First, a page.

Preview: Los Angeles Lakers (20-25) at Phoenix Suns (15-30)

Time: 8:30 p.m. MST

TV: ESPN

Lakers

Suns

With two losses following two wins, the Lindsey Hunter honeymoon phase is over.

That’s unfortunate, because the Suns would love to pretend they’ve moved on without Steve Nash when he enters the US Airways Center tonight sporting a different shade of purple.

Instead, Phoenix is back to losing. Not that Nash and the Lakers are winning that much, either. The breakup between the Suns and their former franchise player appears to have worked out for no one, unless you count Phoenix potentially stealing a lottery pick from an underachieving superteam featuring Nash, Dwight Howard, Kobe Bryant and Pau Gasol.

L.A., however, seems to be figuring things out. They have won three straight following a 2-9 stretch. Two of those wins came against likely playoff teams in Utah and Oklahoma City.

The Lakers’ recent success, however, has not come as advertised when the team was first assembled. It is Bryant, not Nash, picking opponents apart with his passing, averaging 13 assists a game during the win streak. It is Earl Clark, not Pau Gasol, complementing Howard in the post as part of the starting unit.

The Clark development could not be more ironic. Once buried without a chance of rising from the end of the bench in Phoenix, the former Suns first-round pick became a lifeline for D’Antoni in Los Angeles. This is the same D’Antoni who Suns fans recall as reluctant to ever go more than seven deep in his rotation.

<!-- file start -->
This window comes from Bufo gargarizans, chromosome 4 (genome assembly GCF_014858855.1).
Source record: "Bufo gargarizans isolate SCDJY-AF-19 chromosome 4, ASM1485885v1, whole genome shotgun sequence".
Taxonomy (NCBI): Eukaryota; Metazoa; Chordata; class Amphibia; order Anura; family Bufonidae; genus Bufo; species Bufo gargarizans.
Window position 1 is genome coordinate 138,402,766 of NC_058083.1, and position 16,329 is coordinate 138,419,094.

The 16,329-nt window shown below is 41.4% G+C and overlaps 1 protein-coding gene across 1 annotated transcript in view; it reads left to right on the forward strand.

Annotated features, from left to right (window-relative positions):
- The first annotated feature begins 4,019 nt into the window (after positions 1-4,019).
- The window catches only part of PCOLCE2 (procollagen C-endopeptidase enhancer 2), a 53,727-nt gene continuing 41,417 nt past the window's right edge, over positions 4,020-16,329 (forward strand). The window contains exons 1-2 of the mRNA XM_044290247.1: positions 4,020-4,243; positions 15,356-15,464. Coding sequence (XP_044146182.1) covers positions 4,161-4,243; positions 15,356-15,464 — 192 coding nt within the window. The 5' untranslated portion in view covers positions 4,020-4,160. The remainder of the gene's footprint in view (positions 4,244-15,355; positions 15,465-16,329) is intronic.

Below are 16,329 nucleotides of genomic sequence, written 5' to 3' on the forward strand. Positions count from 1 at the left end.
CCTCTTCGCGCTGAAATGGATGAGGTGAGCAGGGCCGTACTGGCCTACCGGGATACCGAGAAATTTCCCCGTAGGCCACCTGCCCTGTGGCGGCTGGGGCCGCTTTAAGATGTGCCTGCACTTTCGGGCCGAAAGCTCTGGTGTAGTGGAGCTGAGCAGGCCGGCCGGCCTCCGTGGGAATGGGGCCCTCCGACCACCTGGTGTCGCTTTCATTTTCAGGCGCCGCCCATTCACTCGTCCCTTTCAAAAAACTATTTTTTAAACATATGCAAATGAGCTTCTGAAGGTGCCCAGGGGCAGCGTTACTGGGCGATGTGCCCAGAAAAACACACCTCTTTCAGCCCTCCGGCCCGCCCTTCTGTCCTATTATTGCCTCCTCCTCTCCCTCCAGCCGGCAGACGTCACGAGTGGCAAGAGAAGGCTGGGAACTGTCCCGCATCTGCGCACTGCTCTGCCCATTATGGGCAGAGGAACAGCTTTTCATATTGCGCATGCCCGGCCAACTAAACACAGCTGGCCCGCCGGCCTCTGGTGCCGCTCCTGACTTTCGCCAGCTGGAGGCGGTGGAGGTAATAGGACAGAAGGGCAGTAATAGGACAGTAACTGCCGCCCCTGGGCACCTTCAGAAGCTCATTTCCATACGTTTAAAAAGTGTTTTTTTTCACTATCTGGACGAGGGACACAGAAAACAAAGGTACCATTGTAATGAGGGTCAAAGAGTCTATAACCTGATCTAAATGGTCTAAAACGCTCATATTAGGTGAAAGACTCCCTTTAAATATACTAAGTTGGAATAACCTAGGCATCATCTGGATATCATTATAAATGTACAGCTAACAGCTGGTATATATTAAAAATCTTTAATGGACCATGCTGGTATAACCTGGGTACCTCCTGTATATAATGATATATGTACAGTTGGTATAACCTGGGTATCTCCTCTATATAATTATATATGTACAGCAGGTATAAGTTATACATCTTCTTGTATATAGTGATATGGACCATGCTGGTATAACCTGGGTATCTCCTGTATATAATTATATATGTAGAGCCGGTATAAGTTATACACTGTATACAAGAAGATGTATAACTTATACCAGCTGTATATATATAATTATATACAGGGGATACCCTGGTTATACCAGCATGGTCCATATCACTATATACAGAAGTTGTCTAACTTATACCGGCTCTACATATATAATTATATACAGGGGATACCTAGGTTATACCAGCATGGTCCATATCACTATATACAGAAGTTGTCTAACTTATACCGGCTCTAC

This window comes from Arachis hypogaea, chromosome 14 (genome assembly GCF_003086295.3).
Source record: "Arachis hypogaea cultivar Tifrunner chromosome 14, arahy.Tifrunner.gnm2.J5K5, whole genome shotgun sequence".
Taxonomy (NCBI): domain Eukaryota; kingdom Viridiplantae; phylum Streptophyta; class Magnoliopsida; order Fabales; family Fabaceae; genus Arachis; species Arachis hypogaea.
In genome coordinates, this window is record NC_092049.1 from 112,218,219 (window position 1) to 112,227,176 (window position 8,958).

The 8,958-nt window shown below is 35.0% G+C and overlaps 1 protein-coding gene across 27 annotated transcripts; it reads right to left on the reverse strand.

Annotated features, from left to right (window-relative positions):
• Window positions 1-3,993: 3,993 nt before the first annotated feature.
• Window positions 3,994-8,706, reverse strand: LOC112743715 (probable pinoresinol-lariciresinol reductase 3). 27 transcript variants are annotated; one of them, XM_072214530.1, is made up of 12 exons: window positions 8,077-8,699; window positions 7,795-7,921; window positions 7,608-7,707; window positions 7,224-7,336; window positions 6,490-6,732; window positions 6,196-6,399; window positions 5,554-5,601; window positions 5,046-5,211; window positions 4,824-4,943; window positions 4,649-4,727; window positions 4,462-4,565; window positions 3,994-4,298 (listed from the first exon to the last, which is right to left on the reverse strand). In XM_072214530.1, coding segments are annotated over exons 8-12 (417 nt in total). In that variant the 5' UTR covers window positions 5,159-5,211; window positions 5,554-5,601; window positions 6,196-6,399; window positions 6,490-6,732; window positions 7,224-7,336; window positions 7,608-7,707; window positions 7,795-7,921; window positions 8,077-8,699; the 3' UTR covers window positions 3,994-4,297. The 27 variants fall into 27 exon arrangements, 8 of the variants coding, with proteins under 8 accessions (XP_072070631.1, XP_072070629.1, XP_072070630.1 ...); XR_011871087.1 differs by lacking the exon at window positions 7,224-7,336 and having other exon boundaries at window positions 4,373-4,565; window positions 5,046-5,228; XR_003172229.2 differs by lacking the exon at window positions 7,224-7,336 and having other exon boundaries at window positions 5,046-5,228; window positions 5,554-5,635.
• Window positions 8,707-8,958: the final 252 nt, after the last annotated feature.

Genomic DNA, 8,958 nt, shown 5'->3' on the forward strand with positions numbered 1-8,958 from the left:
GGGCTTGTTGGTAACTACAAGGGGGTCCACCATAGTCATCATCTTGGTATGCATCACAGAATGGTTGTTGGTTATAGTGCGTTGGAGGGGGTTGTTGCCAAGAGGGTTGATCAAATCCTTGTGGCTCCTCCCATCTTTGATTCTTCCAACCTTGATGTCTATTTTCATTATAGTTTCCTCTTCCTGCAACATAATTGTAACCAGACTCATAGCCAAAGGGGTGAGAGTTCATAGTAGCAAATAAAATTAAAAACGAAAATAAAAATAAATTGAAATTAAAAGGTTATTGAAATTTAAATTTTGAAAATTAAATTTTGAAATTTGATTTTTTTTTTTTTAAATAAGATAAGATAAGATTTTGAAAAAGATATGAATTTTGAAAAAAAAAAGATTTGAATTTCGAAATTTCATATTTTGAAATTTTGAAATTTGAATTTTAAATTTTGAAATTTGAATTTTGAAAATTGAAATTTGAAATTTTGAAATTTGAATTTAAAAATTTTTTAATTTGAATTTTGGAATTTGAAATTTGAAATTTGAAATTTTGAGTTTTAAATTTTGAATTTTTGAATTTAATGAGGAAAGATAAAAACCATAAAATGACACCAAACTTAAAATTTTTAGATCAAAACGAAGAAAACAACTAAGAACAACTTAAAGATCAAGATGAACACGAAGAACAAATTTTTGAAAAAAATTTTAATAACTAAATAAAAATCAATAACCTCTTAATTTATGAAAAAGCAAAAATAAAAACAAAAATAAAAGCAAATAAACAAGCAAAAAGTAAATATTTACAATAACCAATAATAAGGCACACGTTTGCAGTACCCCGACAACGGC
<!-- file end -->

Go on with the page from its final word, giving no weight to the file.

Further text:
In the Lakers’ most recent win, Clark registered a Howard-like double-double with 20 points, 12 rebounds and four assists.

It’s safe to say that Nash’s presence will generate more memories (and bitterness) than that of Clark. Every pick-and-roll that ends in a basket will be a flawed replay of the countless such plays Nash executed on Planet Orange. It will be Howard, Bryant, Gasol and Co. on the receiving end instead of Amare Stoudemire, Shawn Marion, Raja Bell, and countless others.

Goran Dragic, in the unenviable role of “first point guard after Nash”, will go head-to-head against him on national television (Phoenix still needs Nash in the building to get that perk). It will be an blunt, unfair stage of comparison, particularly should Nash have a good night.

Nash left just as things were about to hit rock bottom. Dragic was handed the shovel to dig the Suns out.

It will be interesting to see if Bryant, the Suns’ usual tormentor, plays with the same anger and motivation he usually exhibits when he visits Phoenix. He has made no secret of his dislike for the Suns, mostly due to the first-round playoff eliminations they handed him in 2006 and 2007.

With no remaining players from those Suns teams remaining — and with the chief architect of those losses now his teammate — Bryant may be content continuing to amass double-digit assist numbers, instead of dropping 40 points out of spite.

A Suns win over the Nash-led Lakers would (for one night) do wonders for a squad that has done everything short of admit that “life sucks without Steve.” Dragic could take pride in what he’s been asked to do and make a statement. Marcin Gortat could have his first above-average game against Dwight Howard, another matchup of former backup vs. former mentor. Michael Beasley could continue his torrid stretch off the bench.

Against the Lakers horrified Suns’ fans imagined at the beginning of the season, all that would not have been enough. Against these Lakers?

Just maybe.

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